Woman convicted of injuring Bradenton Beach police officer

A 25-year-old North Carolina woman faces up to three years in a Florida prison after being convicted Nov. 27 of grand theft auto and causing serious injury to a law enforcement officer.

Amanda Varner will be sentenced at 1:30 p.m. Thursday, Feb. 6, at the Manatee County Judicial Center, 1051 Manatee Ave. W., Bradenton.

In early March, Bradenton Beach and Holmes Beach police departments were called to assist a Florida Highway Patrol helicopter and Manatee County Sheriff’s Office patrol deputies, who were tracking a stolen car and Varner for a North Carolina arrest warrant.

Police closed in on Varner at the Island Shopping Center in the 5400 block of Marina Drive in Holmes Beach. Bradenton Beach Police Officer Eric Hall was still on his way to the scene.

As police moved in on Varner, drawing weapons and ordering her from her vehicle, she sped out of the parking lot onto Holmes Boulevard.

Hall, coming from the other direction, was hit head on by Varner, causing serious injuries, including a broken leg that required a 15-inch metal rod to repair.

Hall was told his law enforcement career was over but, after months of rehabilitation, was medically cleared for road patrol in September and is back on the job.

Varner’s saga began in 2003 when she was the sole survivor of a North Carolina drug-related shooting in which three others with her were killed.

She was shot twice and stabbed 22 times in the encounter, and was able to crawl out of the trailer after the suspects set it on fire, assuming she was dead.

The suspects had not yet left the scene, however. They put Varner in their truck, but pushed her out when emergency vehicles began arriving. They then fled the scene and Varner’s life was spared.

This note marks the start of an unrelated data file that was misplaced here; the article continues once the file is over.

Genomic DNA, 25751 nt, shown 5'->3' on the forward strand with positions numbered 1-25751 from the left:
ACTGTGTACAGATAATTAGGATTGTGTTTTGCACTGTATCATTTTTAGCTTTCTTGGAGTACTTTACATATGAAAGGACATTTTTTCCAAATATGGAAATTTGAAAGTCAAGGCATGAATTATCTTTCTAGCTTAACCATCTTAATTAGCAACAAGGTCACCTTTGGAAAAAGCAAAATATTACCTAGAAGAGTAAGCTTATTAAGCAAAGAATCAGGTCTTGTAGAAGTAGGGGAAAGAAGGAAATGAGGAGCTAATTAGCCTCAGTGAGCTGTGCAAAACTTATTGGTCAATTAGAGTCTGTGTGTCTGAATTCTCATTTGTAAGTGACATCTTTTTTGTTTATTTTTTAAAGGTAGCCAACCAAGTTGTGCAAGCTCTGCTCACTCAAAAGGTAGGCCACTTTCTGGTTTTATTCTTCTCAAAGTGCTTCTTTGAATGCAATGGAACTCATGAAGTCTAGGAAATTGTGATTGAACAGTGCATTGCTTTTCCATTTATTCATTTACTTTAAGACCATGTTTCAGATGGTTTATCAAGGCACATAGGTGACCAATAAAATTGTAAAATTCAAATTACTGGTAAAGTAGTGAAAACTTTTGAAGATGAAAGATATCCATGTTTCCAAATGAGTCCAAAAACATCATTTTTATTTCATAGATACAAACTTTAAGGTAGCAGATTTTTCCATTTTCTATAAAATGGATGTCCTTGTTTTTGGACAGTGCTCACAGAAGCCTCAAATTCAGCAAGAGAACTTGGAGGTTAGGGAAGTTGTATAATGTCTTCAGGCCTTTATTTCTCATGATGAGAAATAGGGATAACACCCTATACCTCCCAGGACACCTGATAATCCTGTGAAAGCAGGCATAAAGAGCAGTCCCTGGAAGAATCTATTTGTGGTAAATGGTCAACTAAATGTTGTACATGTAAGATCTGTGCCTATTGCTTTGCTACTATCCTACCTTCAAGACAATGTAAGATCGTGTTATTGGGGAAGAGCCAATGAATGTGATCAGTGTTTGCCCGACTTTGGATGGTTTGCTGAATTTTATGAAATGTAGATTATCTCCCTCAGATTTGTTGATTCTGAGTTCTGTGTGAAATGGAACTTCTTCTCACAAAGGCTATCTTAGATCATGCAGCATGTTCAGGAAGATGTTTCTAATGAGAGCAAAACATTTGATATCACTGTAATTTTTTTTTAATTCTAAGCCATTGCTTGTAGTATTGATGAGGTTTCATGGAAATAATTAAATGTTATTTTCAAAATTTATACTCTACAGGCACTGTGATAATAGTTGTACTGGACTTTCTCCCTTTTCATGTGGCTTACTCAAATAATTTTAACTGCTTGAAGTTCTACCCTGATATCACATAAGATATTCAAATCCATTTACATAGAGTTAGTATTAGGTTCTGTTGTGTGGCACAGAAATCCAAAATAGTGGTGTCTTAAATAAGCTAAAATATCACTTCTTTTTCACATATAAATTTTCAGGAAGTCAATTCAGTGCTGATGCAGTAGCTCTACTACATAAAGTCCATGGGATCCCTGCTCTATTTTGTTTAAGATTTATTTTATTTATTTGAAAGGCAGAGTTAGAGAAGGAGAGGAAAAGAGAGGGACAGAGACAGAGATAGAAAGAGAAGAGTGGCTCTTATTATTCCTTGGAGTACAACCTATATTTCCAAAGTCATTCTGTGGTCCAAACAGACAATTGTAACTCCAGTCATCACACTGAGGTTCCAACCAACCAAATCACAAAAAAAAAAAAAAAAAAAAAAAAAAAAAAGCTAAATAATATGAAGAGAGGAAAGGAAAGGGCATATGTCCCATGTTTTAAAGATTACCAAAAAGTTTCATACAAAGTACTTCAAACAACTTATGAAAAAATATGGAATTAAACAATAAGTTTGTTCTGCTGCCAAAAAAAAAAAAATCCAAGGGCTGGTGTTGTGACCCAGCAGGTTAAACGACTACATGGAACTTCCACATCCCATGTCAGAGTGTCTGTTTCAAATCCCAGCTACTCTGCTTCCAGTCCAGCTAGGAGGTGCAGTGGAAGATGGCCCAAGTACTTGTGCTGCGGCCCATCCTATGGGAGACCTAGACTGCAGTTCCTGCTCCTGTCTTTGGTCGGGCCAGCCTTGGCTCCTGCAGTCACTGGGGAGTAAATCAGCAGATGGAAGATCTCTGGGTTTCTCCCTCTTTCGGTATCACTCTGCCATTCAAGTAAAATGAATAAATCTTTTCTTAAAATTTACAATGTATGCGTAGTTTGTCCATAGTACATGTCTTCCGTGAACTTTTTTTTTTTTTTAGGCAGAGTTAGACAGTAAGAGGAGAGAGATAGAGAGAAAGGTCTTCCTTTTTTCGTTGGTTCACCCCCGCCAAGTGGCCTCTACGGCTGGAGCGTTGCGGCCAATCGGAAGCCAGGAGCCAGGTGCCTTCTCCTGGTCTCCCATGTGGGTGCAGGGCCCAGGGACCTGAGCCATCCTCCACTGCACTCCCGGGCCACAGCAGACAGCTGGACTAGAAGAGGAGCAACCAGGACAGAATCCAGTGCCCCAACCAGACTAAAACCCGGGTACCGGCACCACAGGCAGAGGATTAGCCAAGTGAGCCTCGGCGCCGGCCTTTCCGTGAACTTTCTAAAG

Her defense attorney tried to use Varner’s near-death experience as a defense. She pleaded not guilty due to reason of insanity — post-traumatic stress disorder.

The attorney argued that when police arrived with weapons drawn in Holmes Beach, it sparked Varner’s PTSD and she acted without reason.

Hall was unable to be reached for comment before Islander press time. He previously said he doesn’t hold a grudge against Varner. He did suggest she should be taken off the streets for putting public safety at risk.

Hall said his injuries are all part of the risk every officer faces in the performance of his or her duties.

Varner remains in custody at the Manatee County jail and still faces charges in North Carolina.


Manatee County charges included: aggravated battery on an officer, motor vehicle theft, aggravated assault on a law enforcement office, resisting arrest with violence, fleeing with disregard to safety and causing injury, and serious injury while driving a motor vehicle without a driver’s license.

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